Non-health care employers should avoid mandatory flu shot requirement, attorney says

Flu season is here with a vengeance. The U.S. Center for Disease Control and Prevention (CDC) reports that the number of people seeing their health care providers for flu like symptoms has increased from 2.8% to 5.6% in the past few weeks. In comparison, last year the number peaked at 2.2 percent. With most of the country experiencing what the CDC calls "high levels of influenza-like-illness," employers, in particular health care providers, are implementing measures to prevent or slow the spread of flu. That's a good thing to do according to Patricia Nemeth of Detroit-based employment law firm Nemeth Burwell PC.

"Measures in the workplace such as urging regular hand washing and encouraging employees to take time off when sick to limit the spread of illness are smart moves. The legal challenges can arise when employers mandate that employees be immunized with the flu vaccine," explained Nemeth.

Whether or not employers can mandate employee immunization may depend on where the employee works. Employers should consider whether there is a legitimate reason for mandating the immunization and to what degree that reason directly involves safety issues. The stronger that argument is, the more likely the employer will be within its rights to mandate flu shots, according to Nemeth.

"Employers in the health care industry have a legitimate interest in protecting their patients and other employees and in slowing the spread of disease in general. Employers unable to establish such a legitimate interest may have a more difficult time justifying this mandate if challenged," noted Nemeth.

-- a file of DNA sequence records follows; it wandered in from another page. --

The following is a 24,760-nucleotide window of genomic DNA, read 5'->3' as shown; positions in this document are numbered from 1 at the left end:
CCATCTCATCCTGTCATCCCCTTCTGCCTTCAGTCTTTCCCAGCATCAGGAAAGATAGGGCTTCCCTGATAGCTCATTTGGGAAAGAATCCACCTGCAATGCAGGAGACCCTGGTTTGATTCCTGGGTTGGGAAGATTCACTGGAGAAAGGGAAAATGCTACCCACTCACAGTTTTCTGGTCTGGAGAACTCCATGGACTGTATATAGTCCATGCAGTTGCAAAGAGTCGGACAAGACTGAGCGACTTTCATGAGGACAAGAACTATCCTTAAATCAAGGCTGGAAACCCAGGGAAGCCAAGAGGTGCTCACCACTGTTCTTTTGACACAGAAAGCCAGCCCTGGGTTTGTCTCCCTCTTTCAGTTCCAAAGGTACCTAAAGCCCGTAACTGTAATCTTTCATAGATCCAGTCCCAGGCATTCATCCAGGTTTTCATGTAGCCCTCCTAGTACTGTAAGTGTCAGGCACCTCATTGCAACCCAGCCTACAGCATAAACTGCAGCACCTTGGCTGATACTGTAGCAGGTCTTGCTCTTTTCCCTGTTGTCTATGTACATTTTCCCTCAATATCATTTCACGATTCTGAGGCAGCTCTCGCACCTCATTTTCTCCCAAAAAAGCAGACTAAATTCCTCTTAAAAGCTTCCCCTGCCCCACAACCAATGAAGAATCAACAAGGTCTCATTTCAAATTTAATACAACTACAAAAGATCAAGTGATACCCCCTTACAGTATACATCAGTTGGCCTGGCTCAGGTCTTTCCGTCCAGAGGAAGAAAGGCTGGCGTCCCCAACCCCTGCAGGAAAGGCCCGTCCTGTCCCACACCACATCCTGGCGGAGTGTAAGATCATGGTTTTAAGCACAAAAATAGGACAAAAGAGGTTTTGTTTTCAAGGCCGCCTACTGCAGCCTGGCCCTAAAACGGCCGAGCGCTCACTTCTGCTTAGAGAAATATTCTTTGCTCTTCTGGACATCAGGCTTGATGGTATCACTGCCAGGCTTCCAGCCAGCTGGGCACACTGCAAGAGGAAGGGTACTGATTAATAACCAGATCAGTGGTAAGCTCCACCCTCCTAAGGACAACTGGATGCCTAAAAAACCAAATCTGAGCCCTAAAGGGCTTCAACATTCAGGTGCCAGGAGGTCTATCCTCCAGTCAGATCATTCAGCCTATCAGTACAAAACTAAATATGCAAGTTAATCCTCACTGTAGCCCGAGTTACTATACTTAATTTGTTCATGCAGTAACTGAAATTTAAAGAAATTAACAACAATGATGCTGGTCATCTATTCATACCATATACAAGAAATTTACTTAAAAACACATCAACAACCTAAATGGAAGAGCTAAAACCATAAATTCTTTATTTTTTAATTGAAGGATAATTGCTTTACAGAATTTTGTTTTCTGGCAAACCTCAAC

Nemeth cited a recent case where the United States District Court for the Southern District of Ohio considered the case of a healthcare worker who refused to get a flu shot. She argued that a vaccination would violate her vegan beliefs because chicken eggs are used in the preparation of the flu vaccine. Although the case survived a very early motion to dismiss by the hospital (which argued without adequate testimony that veganism is not a religion), the court indicated that the hospital may still prevail if it could prove it had legitimate safety concerns for its patients. Because of the early stages of the litigation, no such evidence had yet been presented.

The Equal Employment Opportunity Commission (EEOC) states that employers "should consider simply encouraging employees to get the influenza vaccine rather than requiring them to take it." When confronted with the health and safety issues such as infection control, however, many healthcare employers still mandate seasonal flu vaccinations. Others have allowed employees to opt-out of a flu vaccine as long as they adhere to other infection control standards such as wearing a surgical or isolation mask whenever interacting with patients during the flu season.

"Employers in non-healthcare industries should be significantly more skeptical of vaccination requirements," said Nemeth. "Not only could this be costly and difficult to implement, it may violate state and federal anti-discrimination laws or create unforeseen liability should the employee suffer an allergic reaction or be otherwise harmed by the vaccination."

In the event of a flu pandemic as determined by the CDC or other state or local public health authorities, the EEOC's "pandemic preparedness" assistance document provides initial guidance for employers. For the more common seasonal flu assistance, the CDC and the U.S. Department of Health and Human Services provide information and materials for businesses looking to help protect their workforce. This information is available at: http://www.cdc.gov/flu and http://www.flu.gov/.

Nemeth Burwell (www.nemethburwell.com) specializes in employment litigation, traditional labor law and management consultation for private and public sector employers.

Published: Thu, Jan 24, 2013

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